I am employed as a truck mechanic and two weeks ago I was turning a heavy wrench and felt a snap in the front of my elbow. I now notice that my biceps muscle seems larger, but it is painful to lift objects or turn a screwdriver and I feel much weaker. Have I simply pulled a muscle?

You have most likely ruptured the distal biceps tendon. This injury is most often seen in males entering their 40's – 50's, especially those employed in heavy labor occupations. It often presents as a sudden “snap or pop” during an episode of heavy lifting or forceful torque with pain along the anterior (front) elbow crease along with progressive swelling and bruising. Often, the individual will notice that the biceps muscle appears larger (“popeye sign”) because the muscle retracts towards the shoulder. After 7 - 14 days, the pain usually subsides, but the individual will often have a noticeable loss of power for twisting activities (i.e. turning a screwdriver or wrench) as well as some decrease in lifting strength.

The biceps muscle attaches near the shoulder at two places but at the elbow only via a single tendon. It inserts into one of the major forearm bones, the radius, and contributes to both elbow flexion and forearm rotation. Specifically, the biceps muscle is the major contributor to forearm supination (i.e. placing the hand in the “palm-up” position) and, therefore, loss of this function will significantly decrease power and endurance for twisting activities. Some studies have shown between a 45 - 65% loss of torsional strength in patients with chronic distal tendon ruptures. Although ruptures near the shoulder are often very well tolerated, ruptures of the tendon distally can result in bothersome weakness in younger individuals.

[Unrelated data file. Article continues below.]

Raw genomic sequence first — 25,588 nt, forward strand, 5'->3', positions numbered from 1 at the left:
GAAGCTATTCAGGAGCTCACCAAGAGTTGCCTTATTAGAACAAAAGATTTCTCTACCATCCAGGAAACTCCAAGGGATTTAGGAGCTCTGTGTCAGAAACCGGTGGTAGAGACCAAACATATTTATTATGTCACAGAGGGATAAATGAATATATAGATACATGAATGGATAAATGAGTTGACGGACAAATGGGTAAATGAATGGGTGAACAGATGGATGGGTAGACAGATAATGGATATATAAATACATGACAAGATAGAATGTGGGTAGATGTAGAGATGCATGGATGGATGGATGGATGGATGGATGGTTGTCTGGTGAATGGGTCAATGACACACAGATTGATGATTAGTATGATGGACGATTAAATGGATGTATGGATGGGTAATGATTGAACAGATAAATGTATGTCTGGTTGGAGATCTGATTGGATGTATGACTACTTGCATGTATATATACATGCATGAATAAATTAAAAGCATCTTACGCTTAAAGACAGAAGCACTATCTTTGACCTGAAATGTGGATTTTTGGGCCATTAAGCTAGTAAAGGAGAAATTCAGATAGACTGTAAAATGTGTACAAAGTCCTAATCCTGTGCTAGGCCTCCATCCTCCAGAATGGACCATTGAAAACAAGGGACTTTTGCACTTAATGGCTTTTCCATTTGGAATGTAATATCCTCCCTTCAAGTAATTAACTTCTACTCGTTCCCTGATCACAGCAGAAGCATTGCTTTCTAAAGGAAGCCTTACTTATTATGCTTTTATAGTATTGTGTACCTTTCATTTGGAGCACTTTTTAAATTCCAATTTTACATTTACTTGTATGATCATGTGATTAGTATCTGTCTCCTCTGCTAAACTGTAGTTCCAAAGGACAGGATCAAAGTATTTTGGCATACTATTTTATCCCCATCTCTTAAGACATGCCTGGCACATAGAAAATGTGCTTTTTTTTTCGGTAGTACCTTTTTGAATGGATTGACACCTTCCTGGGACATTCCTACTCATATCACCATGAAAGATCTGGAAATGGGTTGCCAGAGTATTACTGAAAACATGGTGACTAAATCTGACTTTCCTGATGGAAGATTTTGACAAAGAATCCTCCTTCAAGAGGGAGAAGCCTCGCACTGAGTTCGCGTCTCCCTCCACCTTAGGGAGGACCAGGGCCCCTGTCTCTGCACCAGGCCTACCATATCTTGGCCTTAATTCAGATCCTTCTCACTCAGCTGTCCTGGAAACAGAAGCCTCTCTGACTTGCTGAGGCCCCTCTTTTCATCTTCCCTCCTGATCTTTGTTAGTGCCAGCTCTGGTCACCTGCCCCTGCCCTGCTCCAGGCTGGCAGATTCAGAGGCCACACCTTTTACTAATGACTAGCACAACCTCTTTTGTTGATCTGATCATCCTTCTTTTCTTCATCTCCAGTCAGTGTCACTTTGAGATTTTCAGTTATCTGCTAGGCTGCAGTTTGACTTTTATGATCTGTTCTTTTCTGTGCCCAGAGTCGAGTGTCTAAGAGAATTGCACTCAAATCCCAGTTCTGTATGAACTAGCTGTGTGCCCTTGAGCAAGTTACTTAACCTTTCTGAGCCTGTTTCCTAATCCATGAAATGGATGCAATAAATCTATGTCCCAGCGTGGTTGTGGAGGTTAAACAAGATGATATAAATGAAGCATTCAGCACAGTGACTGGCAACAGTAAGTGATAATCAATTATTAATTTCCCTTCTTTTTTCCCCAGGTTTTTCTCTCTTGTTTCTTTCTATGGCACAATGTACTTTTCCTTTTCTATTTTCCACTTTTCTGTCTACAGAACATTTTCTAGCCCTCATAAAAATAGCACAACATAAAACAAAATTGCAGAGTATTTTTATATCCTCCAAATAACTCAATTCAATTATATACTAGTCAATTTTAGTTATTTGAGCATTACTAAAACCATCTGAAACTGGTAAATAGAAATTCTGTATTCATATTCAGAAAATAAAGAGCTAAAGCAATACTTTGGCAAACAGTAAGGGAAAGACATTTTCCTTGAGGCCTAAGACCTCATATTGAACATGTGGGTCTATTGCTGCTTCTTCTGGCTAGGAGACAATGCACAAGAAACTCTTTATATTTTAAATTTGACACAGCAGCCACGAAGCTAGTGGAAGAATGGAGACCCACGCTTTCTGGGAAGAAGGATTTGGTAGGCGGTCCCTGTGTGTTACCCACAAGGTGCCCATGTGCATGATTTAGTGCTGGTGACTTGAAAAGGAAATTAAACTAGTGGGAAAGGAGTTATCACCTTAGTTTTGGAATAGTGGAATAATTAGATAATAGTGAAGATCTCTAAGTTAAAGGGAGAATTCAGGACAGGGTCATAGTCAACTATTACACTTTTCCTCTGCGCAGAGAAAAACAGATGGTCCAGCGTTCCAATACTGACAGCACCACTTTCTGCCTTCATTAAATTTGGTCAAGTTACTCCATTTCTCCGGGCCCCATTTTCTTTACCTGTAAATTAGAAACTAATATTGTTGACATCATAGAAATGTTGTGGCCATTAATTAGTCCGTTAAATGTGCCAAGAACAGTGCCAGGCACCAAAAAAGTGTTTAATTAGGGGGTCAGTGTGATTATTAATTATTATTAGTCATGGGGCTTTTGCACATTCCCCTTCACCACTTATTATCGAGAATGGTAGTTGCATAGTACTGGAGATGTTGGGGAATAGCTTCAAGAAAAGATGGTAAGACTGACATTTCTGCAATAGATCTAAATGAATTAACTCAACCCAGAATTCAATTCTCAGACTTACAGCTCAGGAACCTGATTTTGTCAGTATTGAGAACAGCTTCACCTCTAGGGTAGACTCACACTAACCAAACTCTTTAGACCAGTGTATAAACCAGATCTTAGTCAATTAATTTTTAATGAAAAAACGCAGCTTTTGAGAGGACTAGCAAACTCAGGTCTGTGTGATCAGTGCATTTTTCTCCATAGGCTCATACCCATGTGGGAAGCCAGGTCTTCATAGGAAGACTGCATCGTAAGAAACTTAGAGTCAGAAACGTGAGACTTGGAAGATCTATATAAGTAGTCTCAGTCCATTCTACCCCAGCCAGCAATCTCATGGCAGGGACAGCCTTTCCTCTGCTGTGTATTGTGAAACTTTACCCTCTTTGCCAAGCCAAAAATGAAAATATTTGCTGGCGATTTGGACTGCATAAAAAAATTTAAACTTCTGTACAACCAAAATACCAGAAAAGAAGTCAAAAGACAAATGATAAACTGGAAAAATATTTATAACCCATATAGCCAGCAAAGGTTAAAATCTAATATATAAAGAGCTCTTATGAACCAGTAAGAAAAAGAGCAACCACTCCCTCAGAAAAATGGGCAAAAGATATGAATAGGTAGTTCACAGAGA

Treatment for this injury includes both nonoperative care and surgical repair. In older individuals or those persons with less need for forearm torsional power and endurance, avoiding surgery is often preferred.

In younger patients, particularly athletes and/or heavy laborers, and in patients with ruptures in their dominant arm, the loss of strength may be more bothersome and can result in difficulties returning to their chosen profession or hobbies. In these cases, surgical repair may be advocated. Repair of this tendon can be accomplished often with a single incision at the elbow crease using special anchors or implants. The risks of surgery can include motion loss, excess bone formation, nerve injury, and re-rupture. In most recent series using a single incision technique, however, there appears to be a reduction in these risks with most patients regaining nearly normal motion and strength.

If you believe you have sustained such an injury, I would recommend an evaluation by an orthopedist with specialty training in upper extremity surgery since early treatment usually yields the best results.